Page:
Tube Amps / Music Electronics
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|7/30/1999 5:18 PM|
I've been wondering about the construction of Fender's new "noiseless" pickups, ever since I tried them in an American Deluxe guitar. They sounded amazingly close to vintage, and they were dead quiet. I wondered if they were somehow an evolution of the lace sensor design from AGI, or whether there might very well be a licensing agreement w/ DiMarzio using their Virtual Vintage design.
Well, the new Frontline magazine/Fender catalog is out (Jeff Beck on the cover). There is a short article (pp 34,35), along with a cutaway drawing, describing the noiseless pickup design. It's basically a pair of stacked, electrically matched coils wound on alnico pole pieces. The magnets go through both coils. The coil bobbins are separated by an iron plate which has oversized holes so the magnets don't touch where they penetrate (don't know if the plate is connected electrically to ground or icompletely insulated). What wasn't stated was whether the coils are connected in series or in parallel. Farther back in the catalog section, the Strat pickups are listed as having an inductance value of 3.0 henries, and a DCR of 9.8k, characteristic values which might point more toward a series coil connection.
The noiseless pickups are available with aged white covers only (at this time). I believe the covers are removable, but the wire connection plate, where the mounting screw holes are, is located in the middle of the coil sandwich. So the pickup covers may be not as tall as standard single coil covers. I'm only talking about this because I can't stand logos or names written across my guitar's pickups. And the font chosen for the word "Noiseless", at a glance, looks too much like it says "Norelco". You know, like in electric shavers! I always have to spend time polishing off the "seymour duncan" on humbucker bobbins before I'll mount the pickup in my instrument.
(No, I'm not a fender employee or stockholder. I just thought that someone there has finally done a great job in a modern pickup design, and thought I'd mention it.)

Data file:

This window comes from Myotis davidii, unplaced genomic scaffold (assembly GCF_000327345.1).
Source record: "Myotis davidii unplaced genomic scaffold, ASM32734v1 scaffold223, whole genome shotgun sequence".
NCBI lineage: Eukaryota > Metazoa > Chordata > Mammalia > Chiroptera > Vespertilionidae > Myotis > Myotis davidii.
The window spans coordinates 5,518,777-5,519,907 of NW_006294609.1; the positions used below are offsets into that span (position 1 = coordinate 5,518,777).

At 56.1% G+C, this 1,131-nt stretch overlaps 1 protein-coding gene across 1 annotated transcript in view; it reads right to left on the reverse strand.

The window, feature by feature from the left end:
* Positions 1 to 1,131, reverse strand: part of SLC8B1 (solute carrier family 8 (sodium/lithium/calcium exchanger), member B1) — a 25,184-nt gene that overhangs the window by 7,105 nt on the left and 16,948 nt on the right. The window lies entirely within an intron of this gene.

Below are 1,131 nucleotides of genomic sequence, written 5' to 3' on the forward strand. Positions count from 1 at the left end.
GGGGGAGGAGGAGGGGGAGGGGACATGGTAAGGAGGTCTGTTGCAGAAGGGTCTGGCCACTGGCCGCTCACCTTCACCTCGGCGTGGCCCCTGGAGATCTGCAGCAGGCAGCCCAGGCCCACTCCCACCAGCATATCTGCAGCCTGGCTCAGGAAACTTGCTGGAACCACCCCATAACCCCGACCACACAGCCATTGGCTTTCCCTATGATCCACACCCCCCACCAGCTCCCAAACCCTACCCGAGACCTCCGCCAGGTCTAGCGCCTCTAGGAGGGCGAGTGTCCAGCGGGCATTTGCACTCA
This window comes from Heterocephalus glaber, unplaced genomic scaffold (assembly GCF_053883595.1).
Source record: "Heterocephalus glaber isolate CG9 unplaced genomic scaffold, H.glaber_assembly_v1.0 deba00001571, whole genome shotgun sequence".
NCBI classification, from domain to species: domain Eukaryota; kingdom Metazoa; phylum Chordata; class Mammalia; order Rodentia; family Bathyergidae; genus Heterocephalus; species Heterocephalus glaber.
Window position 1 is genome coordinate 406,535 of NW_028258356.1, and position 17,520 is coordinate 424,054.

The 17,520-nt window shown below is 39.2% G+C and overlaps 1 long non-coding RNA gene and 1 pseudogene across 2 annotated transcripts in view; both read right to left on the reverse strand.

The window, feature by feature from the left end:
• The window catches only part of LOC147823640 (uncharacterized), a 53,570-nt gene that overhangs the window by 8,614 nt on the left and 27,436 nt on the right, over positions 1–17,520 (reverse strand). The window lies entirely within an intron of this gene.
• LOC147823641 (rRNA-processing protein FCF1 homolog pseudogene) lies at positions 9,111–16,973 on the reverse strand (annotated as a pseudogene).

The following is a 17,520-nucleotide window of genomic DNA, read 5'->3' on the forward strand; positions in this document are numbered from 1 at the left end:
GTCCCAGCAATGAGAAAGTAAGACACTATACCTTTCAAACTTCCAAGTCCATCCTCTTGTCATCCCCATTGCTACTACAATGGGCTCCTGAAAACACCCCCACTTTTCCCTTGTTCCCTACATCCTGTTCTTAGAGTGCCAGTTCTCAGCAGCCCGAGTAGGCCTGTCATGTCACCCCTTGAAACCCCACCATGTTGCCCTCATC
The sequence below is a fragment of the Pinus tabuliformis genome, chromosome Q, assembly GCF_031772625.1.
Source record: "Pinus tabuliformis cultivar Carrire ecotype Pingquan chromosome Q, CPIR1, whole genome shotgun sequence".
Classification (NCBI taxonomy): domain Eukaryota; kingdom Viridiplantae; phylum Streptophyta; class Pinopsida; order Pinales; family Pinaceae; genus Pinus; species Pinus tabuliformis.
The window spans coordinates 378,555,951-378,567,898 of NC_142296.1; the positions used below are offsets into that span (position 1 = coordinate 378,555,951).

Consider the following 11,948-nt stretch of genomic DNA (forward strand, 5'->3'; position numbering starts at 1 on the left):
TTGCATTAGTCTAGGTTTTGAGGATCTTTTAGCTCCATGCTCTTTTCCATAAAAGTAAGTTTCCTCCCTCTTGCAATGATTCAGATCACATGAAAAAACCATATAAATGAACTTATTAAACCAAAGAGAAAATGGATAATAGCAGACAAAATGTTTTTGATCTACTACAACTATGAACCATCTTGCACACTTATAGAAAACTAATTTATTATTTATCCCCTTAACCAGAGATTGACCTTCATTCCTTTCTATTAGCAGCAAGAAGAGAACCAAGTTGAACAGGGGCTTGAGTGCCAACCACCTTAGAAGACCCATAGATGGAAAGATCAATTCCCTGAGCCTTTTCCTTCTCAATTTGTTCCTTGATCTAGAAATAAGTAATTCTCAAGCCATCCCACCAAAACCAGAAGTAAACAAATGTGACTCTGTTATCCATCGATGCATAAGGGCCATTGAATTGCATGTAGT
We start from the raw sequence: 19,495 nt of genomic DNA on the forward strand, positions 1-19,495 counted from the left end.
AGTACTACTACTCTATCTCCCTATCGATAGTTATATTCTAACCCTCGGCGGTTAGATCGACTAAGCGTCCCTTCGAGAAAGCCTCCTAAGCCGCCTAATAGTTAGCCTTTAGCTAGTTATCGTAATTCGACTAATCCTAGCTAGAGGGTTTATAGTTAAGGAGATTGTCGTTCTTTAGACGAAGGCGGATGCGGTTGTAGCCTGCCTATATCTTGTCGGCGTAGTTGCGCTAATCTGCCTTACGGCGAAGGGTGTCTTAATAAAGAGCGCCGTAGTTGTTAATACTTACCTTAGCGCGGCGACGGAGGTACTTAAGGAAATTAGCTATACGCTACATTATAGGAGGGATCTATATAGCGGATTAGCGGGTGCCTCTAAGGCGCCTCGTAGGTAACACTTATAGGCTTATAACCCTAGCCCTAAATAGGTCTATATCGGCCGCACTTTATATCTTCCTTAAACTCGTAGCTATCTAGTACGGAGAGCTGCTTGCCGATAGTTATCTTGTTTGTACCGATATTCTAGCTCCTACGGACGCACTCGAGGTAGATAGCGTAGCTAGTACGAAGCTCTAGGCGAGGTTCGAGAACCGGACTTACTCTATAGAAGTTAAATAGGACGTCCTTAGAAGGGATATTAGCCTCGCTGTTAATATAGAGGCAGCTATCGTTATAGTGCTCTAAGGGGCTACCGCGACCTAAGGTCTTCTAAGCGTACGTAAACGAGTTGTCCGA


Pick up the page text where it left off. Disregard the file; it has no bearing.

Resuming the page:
These pickups even have staggered pole pieces, but with a short G and a tall D (like the DiMarzio blue velvets), the way it should be for modern string sets. I could never figure why fender made higher output Texas Special pickups with the old magnet stagger (tall G). The loudness disparity between strings is even more pronounced with a hotter winding.
Oh, yeah. The noiseless pickups are available for Tele also. The bridge model is black, the neck model has the traditional metal cover, so they look fairly original. I haven't heard them at all, so I can't give an opinion on their sound. I do think that Tele players are even more critical when it comes to pickup sonics than Strat players, so I'll wait & see if there's a taste test in future guitar magazines for the noiseless tele version.
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|7/30/1999 5:32 PM|
I think they are series connected because they use 500k pots with them. I heard the pickups in a local music store they sounded good.
|7/30/1999 6:48 PM|
I should have thought of that. The pots (all three: Vol, Tone, Tone) are actually 1Megohm.
|7/30/1999 5:45 PM|
>>>These pickups even have staggered pole pieces, but with ashort G and a tall D (like the DiMarzio blue velvets), the wayit should be for modern string sets. I could never figurewhy fender made higher output Texas Special pickups with
the old magnet stagger (tall G). The loudness disparitybetween strings is even more pronounced with a hotter
I guess lefthanded people (like myself) can be lucky too sometimes. I have a set of Texas Specials in one of my lefty strats, since the D and G strings are reversed, the tall magnet sits under the D while the shorter is under the G. Cool!
|7/30/1999 6:10 PM|
Nobody uses a wound 3rd string anymore, huh? I'm shopping for two pickups for my "Cheetahcaster" (maple-neck Strat copy with a burnt white body and cheetah fur on the pickguard. I'm sick, I know) and I need the old-school stagger. I play strings gauged .013- .018- .024- .032- .042- .052 and the old pickups are definitely too quiet on the G.
|7/30/1999 6:46 PM|
I didn't mean that nobody uses a wound third (I do for guitars set up for slide), but in general, most electric players don't.
So you're saying that the old pickups, with the elevated third magnet, are too quiet on the wound .013? I would think Texas Specials would work well there. Although not vintage type, the dual rail type DiM. Cruiser & Fast Track type seem to have a more even magnetic field and equal string volume.
|7/30/1999 7:04 PM|
First, thanks to tboy for putting this bbs back into the great shape we had all taken too much for granted. Secondly... One thing I've really wondered about is why Fender hasn't made some kind of deal with Kinman. They went nuts for years over Lace sensors, and the Arbiter/Fender British manufacturer uses Kinmans in their Custom Shop Hank Marvin model. It just seems like Fender could use that opportunity to get into the noiseless start/tele thing without requiring changes in pots. But maybe DiMarzio is a stumbling block? The new Fender vintage noiseless seem more like the "Virtual Vintage" type...
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